Green: General, one of the biggest issues that some policymakers, and some people, have projected when it comes to the CIA, is the murky, dark, and kind of mystical manner in which the CIA and the Intelligence Community functions. But that, by nature, is how it has to be, I assume. But, if you can, demystify, just a bit for us, what your goal is, as the nation's premier intelligence agency.
General Hayden: Sure. But first of all, I'll comment on your characterization. You're right. We are a secret intelligence service inside a free and open society. So that sets up natural contradictions. By the way, those aren't contradictions we want to back away from. They constitute our state of nature, and we just have to live within that larger political context. Now, in terms of what it is we provide, we keep the nation safe and we keep the nation free. We keep it free by keeping it safe, obviously, some other state or body or organization doesn't impose its will on us, that's how safety leads to freedom. But in addition, we have to be very careful that in keeping the nation safe, in keeping the nation secure, we use methods that do not, in and of themselves, impinge on American freedoms. These are challenges. There have been issues raised in the last several years particularly with regard to some of the things we are doing in the global war on terrorism. But that is the objective. That takes the mystery out. That opens the curtain. Security of the nation while preserving the nation's liberties.
Green: As you mentioned, some of the things that you have done over the last few years, certainly since 9/11, have raised some eyebrows. One of the questions I would like to throw out there for you at this point: It has been both a productive and a tough year for CIA, with major gains in the war on terror but several key programs have been outed, one way or another. And I'm wondering how that has affected your ability to get your job done. How would you assess the damage as it stacks up against the gains that you have made?
General Hayden: I don't want to use the word "conflict," but there are values here. I mean to emphasize that. These are values that sometimes bump up against one another. The nation survives on a free press. The nation also survives on its intelligence services being successful. And so you have these things hitting against one another. As I've said to some people in your profession, we each have our role to play in terms of the safety of the republic. Now, in doing that, some things that we would prefer not be in the public domain get in the public domain. I have to tell you as the director of an intelligence agency, that is costly, that is upsetting. There are times when things are irresponsibly revealed, and when that takes place, our ability to protect both the security and the freedom of the nation, is reduced. Now there have been stories out there -- and you can just imagine the circumstance it puts an agency like CIA in -- when a story is put into the public domain, with distortions, or half-truths, or incompleteness, and so on. One of the things we can't do is set the record straight. We can't go out there and say, "Well, you got this part wrong." And so an agency like this [CIA], when a story is pushed into the public domain with an agenda on it, when a story is pushed into the public domain in an unfair, irresponsible way, there is almost nothing this agency can do to set the record straight without making the situation worse. And that's a difficult challenge for us.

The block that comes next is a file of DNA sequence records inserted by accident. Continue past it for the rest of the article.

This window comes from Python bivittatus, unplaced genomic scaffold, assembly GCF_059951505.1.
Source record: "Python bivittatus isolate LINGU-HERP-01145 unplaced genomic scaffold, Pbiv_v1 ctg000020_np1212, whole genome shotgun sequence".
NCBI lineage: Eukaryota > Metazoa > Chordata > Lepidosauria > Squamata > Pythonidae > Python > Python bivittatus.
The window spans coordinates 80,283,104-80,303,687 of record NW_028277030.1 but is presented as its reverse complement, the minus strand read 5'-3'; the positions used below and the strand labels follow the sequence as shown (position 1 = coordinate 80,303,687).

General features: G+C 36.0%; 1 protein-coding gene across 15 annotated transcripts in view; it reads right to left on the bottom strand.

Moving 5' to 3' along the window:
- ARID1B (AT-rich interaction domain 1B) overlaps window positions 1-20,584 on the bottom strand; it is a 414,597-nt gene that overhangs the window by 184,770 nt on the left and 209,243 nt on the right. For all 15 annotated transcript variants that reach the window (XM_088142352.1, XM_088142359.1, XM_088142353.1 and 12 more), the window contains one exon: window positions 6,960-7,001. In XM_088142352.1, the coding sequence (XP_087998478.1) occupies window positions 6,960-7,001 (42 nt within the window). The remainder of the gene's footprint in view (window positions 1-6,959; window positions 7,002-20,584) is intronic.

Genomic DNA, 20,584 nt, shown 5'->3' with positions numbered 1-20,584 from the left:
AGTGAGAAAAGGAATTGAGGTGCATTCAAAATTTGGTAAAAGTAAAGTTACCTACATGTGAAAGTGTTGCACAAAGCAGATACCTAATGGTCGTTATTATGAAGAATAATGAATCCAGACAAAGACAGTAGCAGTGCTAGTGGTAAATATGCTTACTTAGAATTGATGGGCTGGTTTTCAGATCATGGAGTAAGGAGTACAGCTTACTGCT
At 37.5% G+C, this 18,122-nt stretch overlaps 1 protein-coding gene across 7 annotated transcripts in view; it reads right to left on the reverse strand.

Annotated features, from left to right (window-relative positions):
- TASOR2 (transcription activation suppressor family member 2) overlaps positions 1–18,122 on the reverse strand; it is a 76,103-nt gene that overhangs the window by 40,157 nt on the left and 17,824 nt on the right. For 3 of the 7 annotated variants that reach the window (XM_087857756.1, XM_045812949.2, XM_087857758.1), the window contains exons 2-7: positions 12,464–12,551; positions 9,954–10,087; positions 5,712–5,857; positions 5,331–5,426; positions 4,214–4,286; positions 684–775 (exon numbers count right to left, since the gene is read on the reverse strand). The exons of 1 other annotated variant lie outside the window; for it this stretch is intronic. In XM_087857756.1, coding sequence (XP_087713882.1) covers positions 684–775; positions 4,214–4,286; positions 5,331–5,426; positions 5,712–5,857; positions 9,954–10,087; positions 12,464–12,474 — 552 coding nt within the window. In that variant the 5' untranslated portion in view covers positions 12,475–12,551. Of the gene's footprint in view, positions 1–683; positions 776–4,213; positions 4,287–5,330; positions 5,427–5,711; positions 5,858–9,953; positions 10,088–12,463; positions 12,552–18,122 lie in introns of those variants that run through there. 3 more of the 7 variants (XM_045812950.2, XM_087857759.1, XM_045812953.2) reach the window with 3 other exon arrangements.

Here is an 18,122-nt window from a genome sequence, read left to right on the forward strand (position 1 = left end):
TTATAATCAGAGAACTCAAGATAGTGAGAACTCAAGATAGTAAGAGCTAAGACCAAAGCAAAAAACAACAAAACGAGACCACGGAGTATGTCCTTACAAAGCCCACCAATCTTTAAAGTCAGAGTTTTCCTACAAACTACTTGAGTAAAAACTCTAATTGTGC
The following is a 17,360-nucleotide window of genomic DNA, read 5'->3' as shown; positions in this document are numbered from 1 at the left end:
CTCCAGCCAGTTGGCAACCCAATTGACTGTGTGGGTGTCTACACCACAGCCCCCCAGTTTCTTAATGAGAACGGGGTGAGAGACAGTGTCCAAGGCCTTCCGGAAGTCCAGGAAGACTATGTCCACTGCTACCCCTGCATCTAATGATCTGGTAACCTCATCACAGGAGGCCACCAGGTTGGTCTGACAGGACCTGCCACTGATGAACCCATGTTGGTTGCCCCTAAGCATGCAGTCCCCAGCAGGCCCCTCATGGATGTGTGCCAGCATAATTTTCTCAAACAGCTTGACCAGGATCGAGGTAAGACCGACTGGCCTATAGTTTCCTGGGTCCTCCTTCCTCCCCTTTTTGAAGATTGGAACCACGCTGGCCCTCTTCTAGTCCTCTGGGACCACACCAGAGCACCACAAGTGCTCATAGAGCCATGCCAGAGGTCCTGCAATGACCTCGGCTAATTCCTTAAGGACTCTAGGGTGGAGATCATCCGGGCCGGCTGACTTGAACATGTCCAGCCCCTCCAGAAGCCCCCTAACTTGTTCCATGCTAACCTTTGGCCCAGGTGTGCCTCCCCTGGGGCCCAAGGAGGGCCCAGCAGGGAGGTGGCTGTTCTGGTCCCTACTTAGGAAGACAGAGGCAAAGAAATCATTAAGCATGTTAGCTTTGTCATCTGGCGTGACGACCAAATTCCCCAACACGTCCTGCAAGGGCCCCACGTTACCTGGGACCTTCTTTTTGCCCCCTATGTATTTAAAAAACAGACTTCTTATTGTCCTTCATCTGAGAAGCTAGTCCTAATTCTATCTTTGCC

Green: Programs like the Terrorist Surveillance Program, I believe that is the way you refer to it, is that correct?
General Hayden: That's right. But bear in mind, while you are asking me that question, it had more to do with me as Director of NSA than it does with me as Director of CIA. But you are right. It is those kinds of things. The one that has become fairly public recently is the CIA detention and interrogation program. Now some of that was the result of unauthorized disclosures. Some of it was the direct result of a decision made at the highest levels of this government to bring some of these individuals to justice, and that is what happened with the President's speech on September 6th, when he announced that those 14 members of Al-Qaida were brought to Guantanamo to face justice in front of military commissions. Clearly, when the decision was made to do that, some aspects of the program would have to be revealed, would have to be confirmed, and that is indeed what happened. But it is clear to us, though, that the imperative to bring these people to justice trumped some of the other considerations. Believe me, that's not always the case, when secret intelligence activities are made public.
Green: Admiral Scott Redd, the Director of the National Counterterrorism Center, told me about a year ago, in answer to the question, "How was the war on terror going?", he said there are some things that maybe 30 or 40 years down the road that will be released or talked about that will be very heartening to people, as they look back on the war on terror and where we are now. Do you believe that these programs, specifically the ones that relate to CIA -- being outed, being leaked or talked about -- have put at risk the lives of CIA assets, human assets, and other relationships? And is that damage, if there is any, reparable?